Home / News / “Without the distraction of live fire”

“Without the distraction of live fire”

A few weeks ago, I spent an hour with Sean Sorrentino, walking him through three basic dry fire drills to help him hone what seemed to me to be the three basic skills of IDPA: drawing (from concealment), reloading (from concealment), and shooting around cover. He just shot his first match since starting to practice with them, and posted a quite positive progress report. I don’t want to overemphasize the results of a single match, but I was also impressed that he reported subjectively,

I could see how I was shooting differently. Instead of looking at the targets to see how I was hitting, I just watched my sights, pulled the trigger when they were on the target, and then moved on to the next target. I rarely had a problem. Didn’t hit a single “no shoot.” Wasn’t down very many points at all, in fact.

This reminded me of something I re-discovered in our own archives, a piece of my interview with Chad Thompson back in Episode 89 (and excerpted in our 2014 best-of show). In there, Chad made a comment about “the distraction of live fire,” in the context of worrying about the cost of shooting and wasting ammo and time spent getting to the range to live fire, in contrast to dry fire which is free and available pretty much any time of the day, regardless of the weather.

But Sean has made me realize there’s another wrinkle to it as well: looking for holes in the target. One of the skills that is essential for consistent performance at a match is the ability to call your shots. The ability to, watching only your sights, know where they were at the instant the trigger broke and immediately know where that created a hole in the target. But actually having holes appear in the target during live fire is a distraction that tempts you to look at them instead of keeping your eye on the front sight or moving ahead to the next target.

I remember, early on in my own dry fire development, working with a few drills more convoluted than what I presented to Sean and still finding it jump-started my ability to read my sights and call my shots that has never really gone away. I can only credit that to the fact that, in dry fire, there’s nothing you can score on the target, so you are forced to be honest with yourself and watch your sights. During a match, I never look for holes in the target any more (too slow) and end up shooting the same way. I just never quite realized how much that’s like dry fire.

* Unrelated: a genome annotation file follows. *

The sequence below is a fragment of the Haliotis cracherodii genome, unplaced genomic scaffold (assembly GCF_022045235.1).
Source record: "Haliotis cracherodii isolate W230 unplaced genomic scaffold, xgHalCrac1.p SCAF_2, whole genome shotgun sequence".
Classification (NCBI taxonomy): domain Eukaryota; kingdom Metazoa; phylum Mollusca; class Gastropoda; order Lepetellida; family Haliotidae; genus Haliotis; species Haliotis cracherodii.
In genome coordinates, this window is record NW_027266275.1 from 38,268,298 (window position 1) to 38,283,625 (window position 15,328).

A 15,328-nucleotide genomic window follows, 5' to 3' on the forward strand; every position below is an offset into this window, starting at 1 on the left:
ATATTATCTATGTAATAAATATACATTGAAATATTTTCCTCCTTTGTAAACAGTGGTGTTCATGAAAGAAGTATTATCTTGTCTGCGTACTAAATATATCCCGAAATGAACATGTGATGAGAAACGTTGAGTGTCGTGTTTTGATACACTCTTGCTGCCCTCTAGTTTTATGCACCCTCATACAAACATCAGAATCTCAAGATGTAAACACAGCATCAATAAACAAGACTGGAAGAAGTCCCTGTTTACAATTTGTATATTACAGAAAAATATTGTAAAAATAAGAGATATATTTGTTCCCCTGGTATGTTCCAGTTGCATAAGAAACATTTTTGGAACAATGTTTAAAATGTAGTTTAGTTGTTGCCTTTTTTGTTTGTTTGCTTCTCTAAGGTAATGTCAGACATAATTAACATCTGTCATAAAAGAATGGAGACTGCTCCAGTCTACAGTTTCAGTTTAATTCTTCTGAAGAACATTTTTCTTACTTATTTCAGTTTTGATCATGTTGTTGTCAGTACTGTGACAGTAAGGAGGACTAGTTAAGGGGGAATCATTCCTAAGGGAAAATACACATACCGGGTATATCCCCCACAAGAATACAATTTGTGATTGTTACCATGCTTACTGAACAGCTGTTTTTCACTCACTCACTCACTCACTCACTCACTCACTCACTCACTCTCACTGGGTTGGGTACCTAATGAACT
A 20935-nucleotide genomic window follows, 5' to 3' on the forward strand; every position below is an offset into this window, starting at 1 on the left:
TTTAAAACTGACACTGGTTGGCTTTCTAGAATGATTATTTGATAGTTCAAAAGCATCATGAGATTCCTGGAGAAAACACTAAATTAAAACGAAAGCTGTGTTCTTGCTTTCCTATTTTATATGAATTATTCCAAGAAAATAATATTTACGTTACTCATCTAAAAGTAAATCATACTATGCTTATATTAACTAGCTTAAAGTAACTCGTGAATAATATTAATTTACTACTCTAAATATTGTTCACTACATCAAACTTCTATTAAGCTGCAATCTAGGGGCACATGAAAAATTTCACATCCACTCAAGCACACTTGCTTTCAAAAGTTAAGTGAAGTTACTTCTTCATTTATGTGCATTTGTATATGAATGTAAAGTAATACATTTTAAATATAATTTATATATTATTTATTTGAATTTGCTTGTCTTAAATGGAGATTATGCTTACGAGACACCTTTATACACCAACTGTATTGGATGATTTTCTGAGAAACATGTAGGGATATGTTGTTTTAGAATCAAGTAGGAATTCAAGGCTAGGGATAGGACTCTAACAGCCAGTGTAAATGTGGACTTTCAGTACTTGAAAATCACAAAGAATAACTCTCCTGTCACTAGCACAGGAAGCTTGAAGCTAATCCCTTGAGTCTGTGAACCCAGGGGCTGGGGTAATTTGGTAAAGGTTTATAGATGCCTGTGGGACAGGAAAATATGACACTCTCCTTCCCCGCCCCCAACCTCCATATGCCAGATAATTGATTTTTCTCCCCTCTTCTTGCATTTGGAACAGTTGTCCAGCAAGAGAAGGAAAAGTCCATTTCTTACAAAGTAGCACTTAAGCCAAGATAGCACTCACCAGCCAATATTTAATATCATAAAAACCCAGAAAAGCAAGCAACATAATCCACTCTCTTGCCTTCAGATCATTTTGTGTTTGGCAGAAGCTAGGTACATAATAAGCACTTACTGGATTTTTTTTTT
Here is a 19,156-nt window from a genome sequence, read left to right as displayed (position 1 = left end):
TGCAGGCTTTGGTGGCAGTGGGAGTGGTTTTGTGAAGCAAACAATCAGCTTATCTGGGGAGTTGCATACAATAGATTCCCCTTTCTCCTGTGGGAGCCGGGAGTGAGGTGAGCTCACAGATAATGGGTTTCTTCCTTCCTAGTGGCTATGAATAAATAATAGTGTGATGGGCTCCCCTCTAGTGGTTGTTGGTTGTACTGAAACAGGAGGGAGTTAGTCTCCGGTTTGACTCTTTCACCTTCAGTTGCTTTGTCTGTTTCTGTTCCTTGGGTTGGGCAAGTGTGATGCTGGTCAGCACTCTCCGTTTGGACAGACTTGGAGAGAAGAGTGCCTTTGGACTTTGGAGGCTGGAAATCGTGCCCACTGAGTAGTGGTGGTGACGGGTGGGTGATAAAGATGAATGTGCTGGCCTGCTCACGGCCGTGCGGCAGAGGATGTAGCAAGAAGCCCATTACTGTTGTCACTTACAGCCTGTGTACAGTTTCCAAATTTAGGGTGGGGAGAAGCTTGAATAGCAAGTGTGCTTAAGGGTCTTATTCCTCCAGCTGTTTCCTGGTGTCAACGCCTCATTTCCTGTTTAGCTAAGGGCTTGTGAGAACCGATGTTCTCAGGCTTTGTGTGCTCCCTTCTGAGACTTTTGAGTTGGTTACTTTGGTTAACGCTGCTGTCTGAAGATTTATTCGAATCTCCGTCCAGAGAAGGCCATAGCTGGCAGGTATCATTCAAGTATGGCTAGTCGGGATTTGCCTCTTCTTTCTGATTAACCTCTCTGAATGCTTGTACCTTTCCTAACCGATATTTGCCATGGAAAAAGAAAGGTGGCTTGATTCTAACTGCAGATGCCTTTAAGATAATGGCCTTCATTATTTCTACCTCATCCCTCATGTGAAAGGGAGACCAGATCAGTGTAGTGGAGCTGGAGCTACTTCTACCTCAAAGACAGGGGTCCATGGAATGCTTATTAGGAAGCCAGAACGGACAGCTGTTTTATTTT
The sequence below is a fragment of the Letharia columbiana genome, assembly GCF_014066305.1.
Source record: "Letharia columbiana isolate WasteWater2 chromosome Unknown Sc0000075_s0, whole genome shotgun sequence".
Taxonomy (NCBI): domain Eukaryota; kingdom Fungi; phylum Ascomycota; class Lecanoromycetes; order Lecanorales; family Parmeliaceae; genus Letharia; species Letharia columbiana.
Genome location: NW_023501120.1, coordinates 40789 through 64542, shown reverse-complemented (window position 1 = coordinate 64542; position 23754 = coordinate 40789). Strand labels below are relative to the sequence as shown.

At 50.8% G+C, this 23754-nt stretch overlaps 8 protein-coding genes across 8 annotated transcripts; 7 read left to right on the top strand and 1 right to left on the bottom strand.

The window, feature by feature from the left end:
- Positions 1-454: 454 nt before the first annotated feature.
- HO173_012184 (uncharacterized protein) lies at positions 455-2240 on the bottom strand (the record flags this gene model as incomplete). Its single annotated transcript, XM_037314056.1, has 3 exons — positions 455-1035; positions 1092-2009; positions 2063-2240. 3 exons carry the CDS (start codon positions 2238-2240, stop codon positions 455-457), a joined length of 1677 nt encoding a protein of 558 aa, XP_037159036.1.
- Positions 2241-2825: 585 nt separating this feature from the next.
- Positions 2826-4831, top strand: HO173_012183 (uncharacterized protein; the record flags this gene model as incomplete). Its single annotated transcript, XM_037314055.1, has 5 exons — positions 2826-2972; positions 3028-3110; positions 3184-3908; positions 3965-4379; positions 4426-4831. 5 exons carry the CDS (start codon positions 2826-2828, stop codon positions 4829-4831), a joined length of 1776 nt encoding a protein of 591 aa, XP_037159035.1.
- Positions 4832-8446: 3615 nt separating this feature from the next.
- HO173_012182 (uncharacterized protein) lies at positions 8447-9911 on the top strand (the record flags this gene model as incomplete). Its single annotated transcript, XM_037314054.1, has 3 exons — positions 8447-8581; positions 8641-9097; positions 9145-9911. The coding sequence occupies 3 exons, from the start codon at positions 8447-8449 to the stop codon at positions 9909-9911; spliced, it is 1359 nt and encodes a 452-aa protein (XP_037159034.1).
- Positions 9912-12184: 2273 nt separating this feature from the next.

Not to mention that in a self-defense scenario there are neither clear scoring zones nor obvious hit indicators on the target…

About Ben

Blog contributor. Active in IDPA and USPSA, and he won't flinch if you call him a rules lawyer. Ben is a beard wearing, bacon eating, whiskey drinking, motorcycle riding, coder.


  1. Yeah, it’s pretty weird. I just didn’t bother looking. I remember one target that required five shots to the body and one to the head and I just rattled off five shots, shot at the head, and then initiated my reload and move to the next target never once having looked at the target itself. I was so pleased that I shot that entire stage clean. But until they score the targets I had no idea.

    • This is what Steve Anderson calls “judging the shot acceptable or unacceptable”. If there had been any shots that your shot calling judged unacceptable, you would have had a little alarm bell go off in your head and you’d have known to make it up. But since that didn’t happen, you just had a series of hits that were all acceptable and turned out to be down zero. Congrats on skipping a year or two of struggle in the shooting sports!

      (Just don’t get complacent and assume that doing it once means you’ve got it for life. It does take work to maintain. And by work I, of course, mean practice.)

  2. Right on, Ben! That interview with Chad was as instructive as the interview with Steve Anderson.

    I particularly remember Chad’s remark regarding “the distraction of live fire” and it is something I have always thought about since.

    Great article!

Leave a Reply

This site uses Akismet to reduce spam. Learn how your comment data is processed.